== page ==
We were still sipping the Vicar's Choice when the restaurant brought out the fish. It was a whopping Soon Hock steamed to tender and sweet perfection that melted into salivatory perfection as soon as it hit the tongue. The flesh had that tender firmness that lets you bite and squeeze at the same time to release the juices. The zippy salty soy and electric crunch of the cilantro garnish did amazing things with the sweet fish meat - a complex melange of tastes across the tongue and palate that excited and delighted. It didn't need any wine to match, thought the Vicar helped in washing the salt off the tongue in preparation for the next teasing mouthful of the fish. Totally stellar.

Soon Hock Yee
For info, the Soon Hock is a river fish that is a river bottom crawler, and not a very energetic one at that. Known as the Marbled Sleeper, this South Asian swimmer can reach up to two feet in lengh. It is a hugely popular fish dish thanks to its sweet white meat and fine softly firm texture According to Wikipedia, it may have healing qualities and promote longevity - and fetches high prices due to high demand and variable supply. Well, and maybe on this one. The Doc says that much of the Soon Hock in the restaurants is of the farmed variety. Dengkil seafood prides itself on serving only wild catch rather than farmed fish. And indeed there is a difference. The farmed fish available in Kuala Lumpur have a generally firmer texture whilst the wild ones in Dengkil have a sweeter softness about them. The Patin we had the previous evening was lovely in a fish oily kind of way. But the Soon Hock remains clear fish dish of choice. You pay for it, but absolutely worth what you pay. Possibly some of the best fish you will ever taste.

Turtle Feet
Friend YC had apparently been salivating about the next dish for the previous week leading up to the dinner. He had been texting Lenglui in excited terms about it, so perhaps my expectations had become a bit heightened. As it was, the Turtle Feet came out to a somewhat muted welcome by the table, due possibly in part to the fact that everyone was still pretty ecstatic over the fish. Everyone looked at the dish with a mix of curiousity and apprehension. Most of the table didn't seem to know what to make of it. Turtle is one of those dishes that generate mixed responses. Some refuse to eat on principle because it is endangered and everyone has seen a movie where the animated Turtle talks like a teenager and is too cute to eat. Others would say, hey it shows its back to the sun, therefore it is edible. I'm somewhere in the middle - try most things once for experience but only eat where enjoyable. This presentation was a bit visually strange - it was partly dark and partly light, and distinctly unappealing from a visual perspective. Dirty looking meat is never attractive, and a few people indeed shied away from this one. Served in a rich sweet gravy, the addition of brocolli and garlic did give helpful splashes of colour. But it did still look an edible challenge.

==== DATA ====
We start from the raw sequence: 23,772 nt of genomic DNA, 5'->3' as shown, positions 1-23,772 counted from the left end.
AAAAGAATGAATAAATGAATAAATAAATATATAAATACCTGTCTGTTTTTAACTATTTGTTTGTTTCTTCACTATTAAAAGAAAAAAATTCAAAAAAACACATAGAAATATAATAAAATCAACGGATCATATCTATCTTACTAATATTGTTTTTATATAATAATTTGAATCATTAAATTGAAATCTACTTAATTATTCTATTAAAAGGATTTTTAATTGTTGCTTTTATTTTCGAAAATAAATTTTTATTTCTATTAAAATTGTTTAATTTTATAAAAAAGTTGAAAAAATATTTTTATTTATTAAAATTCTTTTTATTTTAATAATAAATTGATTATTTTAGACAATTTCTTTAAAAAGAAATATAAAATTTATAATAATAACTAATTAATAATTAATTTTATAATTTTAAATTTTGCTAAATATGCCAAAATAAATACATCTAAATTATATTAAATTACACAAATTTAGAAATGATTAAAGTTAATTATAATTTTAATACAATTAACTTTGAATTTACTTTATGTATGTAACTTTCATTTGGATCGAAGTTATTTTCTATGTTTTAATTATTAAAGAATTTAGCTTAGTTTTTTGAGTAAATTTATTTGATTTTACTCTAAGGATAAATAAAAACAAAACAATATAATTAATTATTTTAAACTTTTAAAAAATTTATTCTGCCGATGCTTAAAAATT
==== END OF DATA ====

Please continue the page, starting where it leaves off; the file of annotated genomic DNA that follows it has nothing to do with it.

Close the eyes, chopsticks in and…  hmmm.  The taste was….   okay, I guess. Texturally somewhere between a soft chicken and a firm wagyu and tasting a bit smoky. The beefy fruit and chestbeating alcohol of Big Red went excellently well with the smoky meat. But turtle for me showed itself as not really a taste to be soon repeated. Not quite enough to satisfy for some reason; neither big in the belly nor full in the mouth. Must be an acquired taste, though not an immediate one demanding to be cultivated. YC seemed happy enough, though.

On the home stretch and out came the lightly fried mee hoon. Tossed with spinach, beanshoots and dried prawn, the chef seemed again to be overgenerous with the Ajinomoto seasoning - it dried out the tastebuds. A bottle of Robertson Chenin was opened to rehydrate the tongue, which it did admirably.

Chicken in Rice Wine